you can find more on the Evaluation overall in this hub post.
OCR Q1 CONVENTIONS: In what ways does your media product use, develop or challenge forms and conventions of real media products?
ILLUSTRATING YOUR ANSWER
Its a good idea to use screenshots of blog posts and links lists as well as from film openings - keep making it clear how much you've researched and how well you've applied this! SHORT clips from existing texts are legally fine under the fair usage copyright law, but longer clips just risk your video being blocked. Only use the sound from a clip if its absolutely necessary - and consider cutting in and out of the clip's sound, or editing the audio levels to make sure your voiceover is clear.
It is good practice to clearly identify films - but if you're covering too many it may be too time-consuming to keep adding titles. I discuss vodcast design in this post.
There are many excellent examples of UK OCR answers on the related Q1, e.g. Molly: plain post, but detailed. Poppy: vodcast + transcript. Kate: vodcast + transcript. Here's Kate's (2013):
Below: a playlist of some of my vodcasts on film openings; you can see how you can quickly go into considerable detail on seemingly small topics if you wish to.
Below: the opening shot of the trailer shows a 9-way splitscreen effect I used for my 2014 documentary film; you can use this technique for any number of screenshots/clips too (with or without a freezeframe behind)
2 SUGGESTIONS FOR ANSWERING THIS QUESTION
NOTE: These aren't especially creative approaches, but both do require useful application of technology. You might want to think of more creative approaches, or simply include a segment which is creative (like an ad break during your vodcast, ads for movies from/a book on your genre etc - neatly gets across conventions?!).
1: THE SHORTCUT
The quickest way of doing this is to work through your production and insert direct comparisons with existing texts you researched - obviously make sure you copy the entire project into a new project file first!!! You can freeze-frame at each significant point, cutting in the comparison/s (with a voiceover and/or titles) - which can be resized: you could put multiple clips or screenshots in one shot using Final Cut's transform tool (see 2nd video above). Thorough illustration is vital, as is making clear the GENRE-SPECIFIC conventions.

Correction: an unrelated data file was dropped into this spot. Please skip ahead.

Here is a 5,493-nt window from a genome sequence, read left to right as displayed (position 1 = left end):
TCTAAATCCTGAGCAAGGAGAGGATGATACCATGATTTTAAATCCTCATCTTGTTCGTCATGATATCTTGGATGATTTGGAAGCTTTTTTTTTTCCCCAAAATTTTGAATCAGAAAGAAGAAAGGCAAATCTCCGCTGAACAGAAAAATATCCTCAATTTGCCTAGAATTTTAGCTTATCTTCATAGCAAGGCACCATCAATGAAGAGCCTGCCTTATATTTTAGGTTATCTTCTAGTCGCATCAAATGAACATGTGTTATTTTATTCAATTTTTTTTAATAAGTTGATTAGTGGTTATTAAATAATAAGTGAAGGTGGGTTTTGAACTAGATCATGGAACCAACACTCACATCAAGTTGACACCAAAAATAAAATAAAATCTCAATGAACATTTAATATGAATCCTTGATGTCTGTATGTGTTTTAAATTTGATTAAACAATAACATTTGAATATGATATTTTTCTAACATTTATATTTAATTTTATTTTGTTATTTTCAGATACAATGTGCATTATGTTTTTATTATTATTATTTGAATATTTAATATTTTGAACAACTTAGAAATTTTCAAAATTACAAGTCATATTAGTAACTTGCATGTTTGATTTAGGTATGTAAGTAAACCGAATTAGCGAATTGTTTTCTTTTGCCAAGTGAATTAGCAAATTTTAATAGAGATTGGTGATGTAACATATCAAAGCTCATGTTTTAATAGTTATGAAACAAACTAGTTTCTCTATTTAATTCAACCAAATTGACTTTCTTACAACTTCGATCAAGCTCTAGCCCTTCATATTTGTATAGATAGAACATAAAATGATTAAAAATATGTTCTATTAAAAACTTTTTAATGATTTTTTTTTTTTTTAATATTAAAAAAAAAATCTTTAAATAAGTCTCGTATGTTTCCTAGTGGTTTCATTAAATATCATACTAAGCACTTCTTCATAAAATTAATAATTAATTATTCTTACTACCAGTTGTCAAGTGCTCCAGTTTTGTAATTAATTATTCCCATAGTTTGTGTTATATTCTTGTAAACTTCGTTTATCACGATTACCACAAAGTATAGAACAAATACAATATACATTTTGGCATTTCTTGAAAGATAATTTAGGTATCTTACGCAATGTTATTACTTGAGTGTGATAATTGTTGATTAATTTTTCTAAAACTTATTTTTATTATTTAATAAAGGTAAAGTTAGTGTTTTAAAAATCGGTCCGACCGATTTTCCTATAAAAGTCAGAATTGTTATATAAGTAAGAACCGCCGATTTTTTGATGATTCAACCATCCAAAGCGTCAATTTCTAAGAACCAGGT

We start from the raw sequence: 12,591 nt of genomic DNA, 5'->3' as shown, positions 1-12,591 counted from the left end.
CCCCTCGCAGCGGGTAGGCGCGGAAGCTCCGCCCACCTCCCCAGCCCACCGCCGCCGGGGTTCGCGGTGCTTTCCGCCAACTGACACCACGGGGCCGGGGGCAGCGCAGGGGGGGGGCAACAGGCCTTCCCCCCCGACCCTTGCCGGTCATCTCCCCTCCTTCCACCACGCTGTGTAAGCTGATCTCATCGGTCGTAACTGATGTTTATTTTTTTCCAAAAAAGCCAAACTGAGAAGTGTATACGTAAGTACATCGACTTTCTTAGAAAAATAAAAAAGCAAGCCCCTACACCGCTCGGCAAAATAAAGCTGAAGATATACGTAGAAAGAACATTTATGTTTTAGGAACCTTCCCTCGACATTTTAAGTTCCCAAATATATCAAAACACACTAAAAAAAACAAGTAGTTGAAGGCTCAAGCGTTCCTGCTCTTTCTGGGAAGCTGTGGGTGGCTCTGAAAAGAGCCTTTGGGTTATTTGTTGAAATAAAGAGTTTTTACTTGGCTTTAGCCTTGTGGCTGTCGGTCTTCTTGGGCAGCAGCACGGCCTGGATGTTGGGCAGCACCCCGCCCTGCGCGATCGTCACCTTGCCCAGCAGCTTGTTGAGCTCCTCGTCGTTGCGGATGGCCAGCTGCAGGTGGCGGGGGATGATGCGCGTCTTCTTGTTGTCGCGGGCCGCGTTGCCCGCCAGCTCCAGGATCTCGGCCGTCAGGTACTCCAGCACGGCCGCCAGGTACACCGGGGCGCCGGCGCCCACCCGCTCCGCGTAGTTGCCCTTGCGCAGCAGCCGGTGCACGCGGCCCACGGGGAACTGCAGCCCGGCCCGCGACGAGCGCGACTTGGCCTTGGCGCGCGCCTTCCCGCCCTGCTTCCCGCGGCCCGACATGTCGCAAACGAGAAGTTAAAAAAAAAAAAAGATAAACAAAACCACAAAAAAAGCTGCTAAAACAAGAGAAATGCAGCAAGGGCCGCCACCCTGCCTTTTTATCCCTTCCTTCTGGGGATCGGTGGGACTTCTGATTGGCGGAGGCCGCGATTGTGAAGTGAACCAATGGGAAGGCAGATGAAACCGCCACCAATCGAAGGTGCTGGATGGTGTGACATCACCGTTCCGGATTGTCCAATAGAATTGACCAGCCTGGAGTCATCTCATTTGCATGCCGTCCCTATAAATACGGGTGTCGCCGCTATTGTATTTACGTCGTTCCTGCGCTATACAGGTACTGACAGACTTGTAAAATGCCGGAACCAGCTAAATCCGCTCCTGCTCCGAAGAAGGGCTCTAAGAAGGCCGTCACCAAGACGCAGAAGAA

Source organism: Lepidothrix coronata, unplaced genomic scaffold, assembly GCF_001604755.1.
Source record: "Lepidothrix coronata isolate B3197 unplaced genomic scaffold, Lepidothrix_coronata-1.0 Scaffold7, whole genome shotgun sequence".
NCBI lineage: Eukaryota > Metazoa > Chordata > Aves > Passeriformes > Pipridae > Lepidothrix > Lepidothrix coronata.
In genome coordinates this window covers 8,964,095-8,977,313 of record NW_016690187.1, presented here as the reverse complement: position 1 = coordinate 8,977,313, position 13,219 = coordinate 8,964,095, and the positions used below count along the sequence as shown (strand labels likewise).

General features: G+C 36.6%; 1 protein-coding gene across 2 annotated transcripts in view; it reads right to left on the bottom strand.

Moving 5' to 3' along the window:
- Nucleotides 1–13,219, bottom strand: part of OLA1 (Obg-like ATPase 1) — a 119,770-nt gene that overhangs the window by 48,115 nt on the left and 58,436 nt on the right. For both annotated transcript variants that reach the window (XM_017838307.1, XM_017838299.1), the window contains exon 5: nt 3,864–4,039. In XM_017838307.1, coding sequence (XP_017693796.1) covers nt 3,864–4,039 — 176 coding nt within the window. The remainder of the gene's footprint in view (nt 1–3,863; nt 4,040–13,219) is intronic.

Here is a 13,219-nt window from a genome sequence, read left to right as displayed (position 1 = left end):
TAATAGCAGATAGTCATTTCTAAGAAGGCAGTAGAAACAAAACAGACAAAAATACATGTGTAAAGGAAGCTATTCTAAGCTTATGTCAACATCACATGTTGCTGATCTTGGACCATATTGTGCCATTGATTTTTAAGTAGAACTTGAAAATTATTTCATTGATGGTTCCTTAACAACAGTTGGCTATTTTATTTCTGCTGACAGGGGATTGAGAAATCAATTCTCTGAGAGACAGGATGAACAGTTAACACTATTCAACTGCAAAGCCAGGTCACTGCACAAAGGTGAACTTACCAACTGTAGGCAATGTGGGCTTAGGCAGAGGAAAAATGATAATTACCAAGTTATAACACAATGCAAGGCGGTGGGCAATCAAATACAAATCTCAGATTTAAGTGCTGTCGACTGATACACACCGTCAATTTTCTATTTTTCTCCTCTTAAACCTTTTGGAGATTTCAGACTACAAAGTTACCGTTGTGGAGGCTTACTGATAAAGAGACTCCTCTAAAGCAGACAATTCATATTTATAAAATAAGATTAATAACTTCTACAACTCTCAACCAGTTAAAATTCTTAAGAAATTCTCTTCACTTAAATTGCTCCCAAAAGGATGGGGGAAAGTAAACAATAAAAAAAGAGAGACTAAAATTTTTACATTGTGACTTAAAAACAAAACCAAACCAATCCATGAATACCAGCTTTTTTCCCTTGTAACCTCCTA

2: IN-DEPTH EVIDENCING OF YOUR RESEARCH
This will be considerably longer than the above option, but this helps ensure you get full credit for APPLYING YOUR RESEARCH ... and in large part should be a repeat/re-edit of earlier vodcasts (you can always fill in gaps with work on Evaluation Qs to boost earlier research and planning sections):
Bear in mind that ANY example you note may eventually help you justify a choice you make, whether from your genre or not.You should be noting aspects such as these - NOT an exhaustive list; use your own research + findings to make your own list of major factors:
- length! you have 2mins, but there is MUCH variation in how long this will be
- titles (which, when, animation?, where on screen - leave consideration of fonts to later analysis of genre; what precise language is used (including companies)? sequence? specific treatment of director? titles are a complex topic, don't skip over this!). Are titles used also for exposition (as with the opening shot of This is England)?
- opening shot (ELS? fade in? how much/little exposition is provided?)
- final shot of opening sequence (do more titles/main title follow? fade out? how is the transition to the main body of the film managed?)
- shot types + variation
- focus on a main character ['mode of address']? (pro/antagonist?) PoVs?
- editing (its especially useful to closely examine how the pro/antagonist are signified through editing) continuity editing (eg following 180 degree rule?)? pace + variation of pace (long and short takes?)
- mise-en-scene (genre signifiers?) + verisimilitude
- sound/music (non-/diegetic; audio bridge?; ambient sound; voiceover?)
- narrative (which part/s of Todorov's structure: equilibrium, dis-equilibrium, new equilibrium?); use of binary opposition; exposition (dialogue, titles on screen, mise-en-scene etc); stereo/arche/counter-typical characters
Essentially, you will be scripting a voiceover along the lines of ...
...the fifth general convention I observed was...as seen in these examples
...I reflected [OR challenged!!!] this convention at these points in my film...
A list of bullet points, with 1+ specific eg for each one, would be an idea.
You might want to get into the concept of genre; there is a links list on this, and plenty of useful material in various books (not least the official OCR AS Media Studies student book) in F6/Lib.Again, you could do a simple table to compare yours to these, but perhaps better is to...
STEP 4: EVALUATE YOUR TEXT AGAINST GENRE CONVENTIONS
You could use each listed convention as a sub-heading (or section in a video).
IT IS NOT A PROBLEM IF YOUR TEXT DOES NOT MEET EVERY CONVENTION!!!
Just discuss why you have opted against using some features (you might conclude that you should have; being honest will not lose you marks!).
Remember: specific, precise well-illustrated examples using specific, precise media language!
Did test audiences respond in the way you'd hoped? Did they follow your encoded meaning, what Stuart Hall describes as the preferred reading?
Did you achieve verisimilitude in terms of a convincing overall film opening; for your genre?
Are there conventions you should have paid closer attention to? Be specific with this - it is useful to clearly show (self-)CRITICAL REFLECTION.